Weed Warnings for 2019

Vines in mature corn ( Darrell Smith )

From the seat of the combine you see the sins of the season. Perhaps one of the most frustrating? Weed escapes.

“How well did your weed control program work—what can you do next year?” asks Brent Tharp, Wyffels agronomy and product training manager.

Reflect on the season. Did you follow best management practices? Did Mother Nature get the best of you or were there other issues that allowed weeds to escape? Use this information to plan weed control strategies for 2019.

“Managing weeds in season is more difficult, especially in soybeans,” says Harmon Wilt, Dekalb technical agronomist in Minnesota. “Corn is easier because it canopies so much quicker. Growers learned if we didn’t put a pre-[emergent herbicide] down it was difficult to control weeds.”

Pre-emergent herbicides are your crop’s first line of defense. Your goal should be to plant into a weed-free field. Think back to planting—was it weedless? Or did a few weeds outcompete your seedling crops? That simple misstep steals sunlight, water and nutrients from crops.

“Waterhemp, for example, emerges all season long,” Wilt adds. “We need residuals for about two months.”

In some areas, farmers were resistant to use pre-emergent herbicides, according to Erich Eller, owner of ForeFront Ag Solutions. “We see guys use fewer residual products on soybeans, on corn we tend to use more. Granted, with the amount of rain we had this year the residual got used up faster.”

Weather, while uncontrollable, is important to consider when reviewing weed management efficacy. Rain and moisture could mean you miss the ideal window to spray, allowing weeds to grow tall and beyond controllable size, or the residual impact is negatively affected.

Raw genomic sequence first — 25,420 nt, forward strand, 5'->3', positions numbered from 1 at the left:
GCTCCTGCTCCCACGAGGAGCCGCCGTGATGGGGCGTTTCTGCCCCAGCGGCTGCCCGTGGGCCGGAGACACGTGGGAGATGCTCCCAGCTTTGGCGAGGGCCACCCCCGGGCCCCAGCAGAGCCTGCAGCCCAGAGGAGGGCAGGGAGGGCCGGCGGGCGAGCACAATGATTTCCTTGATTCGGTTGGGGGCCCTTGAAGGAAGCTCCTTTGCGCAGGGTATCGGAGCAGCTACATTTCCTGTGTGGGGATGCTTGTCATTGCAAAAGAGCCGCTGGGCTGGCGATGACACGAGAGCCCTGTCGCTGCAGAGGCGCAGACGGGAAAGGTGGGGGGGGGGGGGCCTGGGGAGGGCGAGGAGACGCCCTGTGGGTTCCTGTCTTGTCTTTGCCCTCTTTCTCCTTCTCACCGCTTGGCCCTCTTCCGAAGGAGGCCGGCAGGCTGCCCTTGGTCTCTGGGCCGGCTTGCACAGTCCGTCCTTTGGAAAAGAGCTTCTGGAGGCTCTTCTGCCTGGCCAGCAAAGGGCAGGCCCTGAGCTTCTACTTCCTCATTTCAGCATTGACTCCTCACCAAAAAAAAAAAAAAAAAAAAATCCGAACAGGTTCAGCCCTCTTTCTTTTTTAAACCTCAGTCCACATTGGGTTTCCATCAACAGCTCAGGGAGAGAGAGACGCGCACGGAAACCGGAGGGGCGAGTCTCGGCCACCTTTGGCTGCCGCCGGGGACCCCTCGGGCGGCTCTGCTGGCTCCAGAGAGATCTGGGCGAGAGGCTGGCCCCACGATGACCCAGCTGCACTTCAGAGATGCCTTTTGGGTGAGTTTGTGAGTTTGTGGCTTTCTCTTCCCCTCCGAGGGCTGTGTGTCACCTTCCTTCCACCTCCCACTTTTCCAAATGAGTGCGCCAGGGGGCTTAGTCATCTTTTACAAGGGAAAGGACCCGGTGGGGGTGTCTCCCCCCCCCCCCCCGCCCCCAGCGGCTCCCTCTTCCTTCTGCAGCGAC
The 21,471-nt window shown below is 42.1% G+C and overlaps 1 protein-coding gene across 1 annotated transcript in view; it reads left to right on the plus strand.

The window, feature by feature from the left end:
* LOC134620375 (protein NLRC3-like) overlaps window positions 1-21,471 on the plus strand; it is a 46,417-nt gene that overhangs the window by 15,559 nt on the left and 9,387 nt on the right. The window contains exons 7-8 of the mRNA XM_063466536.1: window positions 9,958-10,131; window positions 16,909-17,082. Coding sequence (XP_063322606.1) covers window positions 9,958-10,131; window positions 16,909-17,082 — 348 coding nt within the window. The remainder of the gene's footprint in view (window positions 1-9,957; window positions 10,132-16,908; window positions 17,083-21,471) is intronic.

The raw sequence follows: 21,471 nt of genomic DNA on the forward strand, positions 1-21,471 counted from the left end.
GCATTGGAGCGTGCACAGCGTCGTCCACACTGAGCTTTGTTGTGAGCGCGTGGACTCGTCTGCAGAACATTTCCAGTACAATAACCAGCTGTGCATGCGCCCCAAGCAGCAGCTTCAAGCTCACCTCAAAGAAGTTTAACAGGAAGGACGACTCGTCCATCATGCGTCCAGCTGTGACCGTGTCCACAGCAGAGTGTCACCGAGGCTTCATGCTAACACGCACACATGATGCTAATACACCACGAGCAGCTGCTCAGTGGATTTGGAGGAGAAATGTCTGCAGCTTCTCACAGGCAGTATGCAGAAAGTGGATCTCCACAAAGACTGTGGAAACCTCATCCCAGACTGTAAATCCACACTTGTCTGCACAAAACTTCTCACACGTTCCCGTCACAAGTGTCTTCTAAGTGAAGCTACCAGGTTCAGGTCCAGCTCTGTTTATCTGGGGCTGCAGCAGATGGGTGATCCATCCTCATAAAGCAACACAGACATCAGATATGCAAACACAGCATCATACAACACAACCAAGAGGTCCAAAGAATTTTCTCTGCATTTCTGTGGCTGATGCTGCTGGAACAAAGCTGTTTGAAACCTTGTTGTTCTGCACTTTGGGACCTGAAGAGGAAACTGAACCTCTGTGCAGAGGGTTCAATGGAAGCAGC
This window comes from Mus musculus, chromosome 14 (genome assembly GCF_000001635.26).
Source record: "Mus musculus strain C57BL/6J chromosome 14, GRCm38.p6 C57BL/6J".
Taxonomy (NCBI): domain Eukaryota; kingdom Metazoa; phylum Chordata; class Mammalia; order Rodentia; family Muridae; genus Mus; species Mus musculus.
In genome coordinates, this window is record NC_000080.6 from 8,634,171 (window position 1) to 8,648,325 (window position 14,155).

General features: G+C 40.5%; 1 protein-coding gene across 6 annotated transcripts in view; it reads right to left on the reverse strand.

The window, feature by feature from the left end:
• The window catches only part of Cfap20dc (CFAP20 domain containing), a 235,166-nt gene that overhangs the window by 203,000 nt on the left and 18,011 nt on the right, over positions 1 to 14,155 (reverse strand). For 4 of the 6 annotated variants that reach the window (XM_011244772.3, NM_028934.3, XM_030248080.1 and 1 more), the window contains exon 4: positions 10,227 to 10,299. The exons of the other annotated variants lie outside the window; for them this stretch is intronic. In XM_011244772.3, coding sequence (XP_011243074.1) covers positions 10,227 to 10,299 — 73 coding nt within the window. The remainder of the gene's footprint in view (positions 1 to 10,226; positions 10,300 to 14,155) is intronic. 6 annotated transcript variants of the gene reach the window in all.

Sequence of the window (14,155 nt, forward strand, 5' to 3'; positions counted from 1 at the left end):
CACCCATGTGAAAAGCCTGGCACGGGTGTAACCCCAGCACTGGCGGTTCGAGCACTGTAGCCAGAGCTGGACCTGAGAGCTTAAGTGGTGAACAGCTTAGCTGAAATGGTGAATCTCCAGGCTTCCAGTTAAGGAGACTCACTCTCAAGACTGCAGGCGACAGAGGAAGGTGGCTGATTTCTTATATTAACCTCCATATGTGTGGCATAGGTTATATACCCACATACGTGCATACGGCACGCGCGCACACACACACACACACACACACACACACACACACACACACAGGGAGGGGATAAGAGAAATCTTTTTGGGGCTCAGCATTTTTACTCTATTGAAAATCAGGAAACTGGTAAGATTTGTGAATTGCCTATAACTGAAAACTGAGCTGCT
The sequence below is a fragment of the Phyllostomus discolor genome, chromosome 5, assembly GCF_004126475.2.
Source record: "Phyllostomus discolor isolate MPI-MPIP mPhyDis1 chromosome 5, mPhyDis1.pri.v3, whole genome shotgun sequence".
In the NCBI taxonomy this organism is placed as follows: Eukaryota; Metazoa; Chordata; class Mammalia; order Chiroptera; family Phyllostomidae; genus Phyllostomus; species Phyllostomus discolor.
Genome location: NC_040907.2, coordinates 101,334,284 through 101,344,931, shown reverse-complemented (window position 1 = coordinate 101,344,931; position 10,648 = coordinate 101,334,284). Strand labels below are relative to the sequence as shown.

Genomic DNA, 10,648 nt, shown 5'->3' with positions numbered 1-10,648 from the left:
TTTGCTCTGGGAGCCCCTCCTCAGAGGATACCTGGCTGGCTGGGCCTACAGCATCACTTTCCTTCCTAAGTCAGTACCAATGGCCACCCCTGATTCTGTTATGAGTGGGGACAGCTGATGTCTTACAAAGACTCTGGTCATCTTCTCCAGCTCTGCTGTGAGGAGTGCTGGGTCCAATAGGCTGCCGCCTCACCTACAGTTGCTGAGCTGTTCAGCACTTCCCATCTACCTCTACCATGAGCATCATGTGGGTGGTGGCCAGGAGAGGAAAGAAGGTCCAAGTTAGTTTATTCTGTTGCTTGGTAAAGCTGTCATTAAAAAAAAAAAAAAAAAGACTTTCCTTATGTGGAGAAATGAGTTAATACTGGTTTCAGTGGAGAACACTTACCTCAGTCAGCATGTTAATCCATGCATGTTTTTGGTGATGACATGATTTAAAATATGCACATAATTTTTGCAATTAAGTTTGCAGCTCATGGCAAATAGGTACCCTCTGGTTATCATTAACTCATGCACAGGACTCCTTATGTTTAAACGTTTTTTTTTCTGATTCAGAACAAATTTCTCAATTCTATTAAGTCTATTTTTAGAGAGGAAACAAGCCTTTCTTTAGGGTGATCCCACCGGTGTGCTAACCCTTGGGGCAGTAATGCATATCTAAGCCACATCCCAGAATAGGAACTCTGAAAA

“One thing I’m doing in 2019 is documenting and tracking the weather,” Eller adds. “When did that weed break through? Was it raining? What was the impact on the residual?”

Take note of what happened and do what you can to mitigate that risk next year.

“This year I saw a lot of volunteer corn in soybeans,” Tharp says. “I think with the Xtend program guys didn’t come in with a grass killer. The concern with that is if you have corn rootworm the volunteer corn can act as a bridge and make the pest a bigger problem in corn the following season.”

Note what weeds you saw throughout the season. Whether it’s volunteer corn, waterhemp, lambsquarter or whatever, you need to know what you’re up against before you purchase herbicides and herbicide tolerant trait packages. Double check that your herbicide plan will kill the weeds, preferably with at least two modes of action.

The 2018 season can act as a lesson for the 2019 season. Learn from mistakes and missteps to make next year better, keep weed banks from building and help yields soar.